practice of reciting "half" Hallel on Rosh Chodesh.)
Chanukah is not a mo’ed, nor is it a period of issur melachah. Whence, then, is
the obligation to recite Hallel?
The Talmud’s answer is surprising:
because of the miracle.
But, is the miracle such a powerful element that it obviates the
Talmud’s requirements of mo’ed and issur melachah?
Rav Soloveitchik answers that there are two ways simchah obligates the nation to
1. Externally: when the Torah decrees simchah.
2. Internally: when there is a feeling of simchah.
External simchah obligates Hallel on festivals, just as it
requires meat, wine and wearing attractive clothes (Rambam, Laws of Festivals
6:17-18). Internal simchah must be expressed through Full Hallel on Chanukah
because it is a "fulfillment of the heart."
One of Rav Soloveitchik’s proofs is that which the Talmud says regarding Rosh
Hashanah and Yom Kippur: even if a day is a mo’ed of issur melachah, any
impediment to a genuine fulfillment of simchah will nonetheless preclude Hallel.
Additionally, the verse from Yesha’ya quoted above further supports this
contension, because it speaks of Hallel, both with reference to external simchah
“the eve when the festival is sanctified” as well as internal simchah “and
the joy of the heart.” The salvation from the threat of Sancheriv becomes,
therefore, the archetype for Hallel as an expression of simchah engendered by a
miracle that saves the Jewish People. (This is also not the place to discuss why
Purim a time of a national miracle that produces simchah is not a day for
Hallel.) Even if no other conditions exist, nationwide simchah that comes from
within obligates us to praise Hashem through Hallel, because it is natural
"Al Ha’nissim" explores the causes and the essential character of Chanukah. Rav
Soloveitchik teaches that Chanukah was established by the Sages in order to give
expression to natural, national simchah through Hallel.
Torah K'Torat Eretz Yisrael!" - Torah from Aloh Na'aleh*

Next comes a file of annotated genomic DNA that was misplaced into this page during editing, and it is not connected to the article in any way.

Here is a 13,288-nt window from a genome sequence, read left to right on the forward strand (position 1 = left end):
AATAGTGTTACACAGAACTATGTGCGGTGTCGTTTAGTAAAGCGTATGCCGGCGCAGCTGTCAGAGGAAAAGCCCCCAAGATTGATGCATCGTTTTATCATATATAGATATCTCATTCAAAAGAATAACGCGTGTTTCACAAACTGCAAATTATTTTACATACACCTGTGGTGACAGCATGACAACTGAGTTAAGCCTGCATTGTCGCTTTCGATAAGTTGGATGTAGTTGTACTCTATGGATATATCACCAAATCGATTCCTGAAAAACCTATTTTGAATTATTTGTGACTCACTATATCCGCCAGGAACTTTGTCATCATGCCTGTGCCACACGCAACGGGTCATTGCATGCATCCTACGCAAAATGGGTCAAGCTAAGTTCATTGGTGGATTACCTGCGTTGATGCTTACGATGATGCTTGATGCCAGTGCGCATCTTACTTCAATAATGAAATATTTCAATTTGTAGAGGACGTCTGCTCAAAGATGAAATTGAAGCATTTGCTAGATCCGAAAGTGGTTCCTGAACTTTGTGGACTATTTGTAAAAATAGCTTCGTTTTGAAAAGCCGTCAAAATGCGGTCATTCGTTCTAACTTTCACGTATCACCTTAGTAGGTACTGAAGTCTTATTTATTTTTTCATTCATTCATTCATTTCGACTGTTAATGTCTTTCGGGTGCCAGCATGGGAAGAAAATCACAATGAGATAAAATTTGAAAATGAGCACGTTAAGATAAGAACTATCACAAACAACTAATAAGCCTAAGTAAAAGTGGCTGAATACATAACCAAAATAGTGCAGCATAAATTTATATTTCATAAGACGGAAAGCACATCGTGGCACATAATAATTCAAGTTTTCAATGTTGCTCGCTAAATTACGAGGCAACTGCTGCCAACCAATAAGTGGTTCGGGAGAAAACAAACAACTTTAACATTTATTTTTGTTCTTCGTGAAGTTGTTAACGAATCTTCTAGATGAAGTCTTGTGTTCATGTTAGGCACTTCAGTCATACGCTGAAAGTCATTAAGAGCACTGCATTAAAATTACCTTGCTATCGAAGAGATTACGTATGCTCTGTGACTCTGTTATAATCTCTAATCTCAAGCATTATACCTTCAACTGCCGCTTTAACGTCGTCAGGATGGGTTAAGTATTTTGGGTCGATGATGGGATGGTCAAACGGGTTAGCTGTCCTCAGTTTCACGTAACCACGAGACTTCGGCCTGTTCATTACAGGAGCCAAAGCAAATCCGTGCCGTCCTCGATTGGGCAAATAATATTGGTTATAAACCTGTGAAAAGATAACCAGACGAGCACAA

The Dream and The Goal
Much of the book of Bereishit, as understood by Ramban, anticipates the
relationship between the People of Israel and the Land of Israel.
Specifically, in Parshat Miketz, we are taught that
leaving Eretz Yisrael is considered a descent, yerida (Bereishit 42:2-3);
while returning home to Eretz Yisrael is defined as an ascent, aliya
(ibid. 44:17). Furthermore, we ultimately come to realize that the sale of
Yoseph, which eventually resulted in Yaacov and family going down to Egypt
in fulfillment of the Divine decree (ibid. 15:13-14), was a necessary
preparatory stage for full redemption.
Yoseph the vice-king plays out two critically important roles of
leadership; he actively deals with matters of state along with matters of
economics (ibid. 42:6). On the one hand, Yoseph is personally living out
his own dreams of Parshat Vayeshev (ibid. 37:7-9) - that of provider
linked with that of ruler. However, in the spirit of "our forefathers'
actions are preludes to Jewish destiny," Yoseph inculcates his personal
dreams with future national aspirations. Agricultural resuscitation in
Eretz Yisrael, along with independent political revival have been singled
out by our sages as clear indications of the impending approach of
redemption (Sanhedrin 98a-99a). Yoseph remembers the dreams and recognizes
their long-range significance; tragically, the other brothers do not.
On the last day of Chanukah, having progressed to the lighting of the
eighth candle, it is time to rediscover the dreams of old, dedicated to
the attainment of tomorrow's goals at the final chanukat Bet HaMikdash.
By Rabbi Dr. Aaron Adler, Jerusalem
*D’var Torah from Aloh Na'aleh:
an initiative of former North American Rabbis and laymen who successfully
made Aliyah, aimed at highlighting the centrality of Israel and promoting
Aliyah. They send emissaries – Rabbis, academicians, and others – on
speaking-tours throughout the U.S. and Canada.
Tel: 972-2-566-1181 ext. 320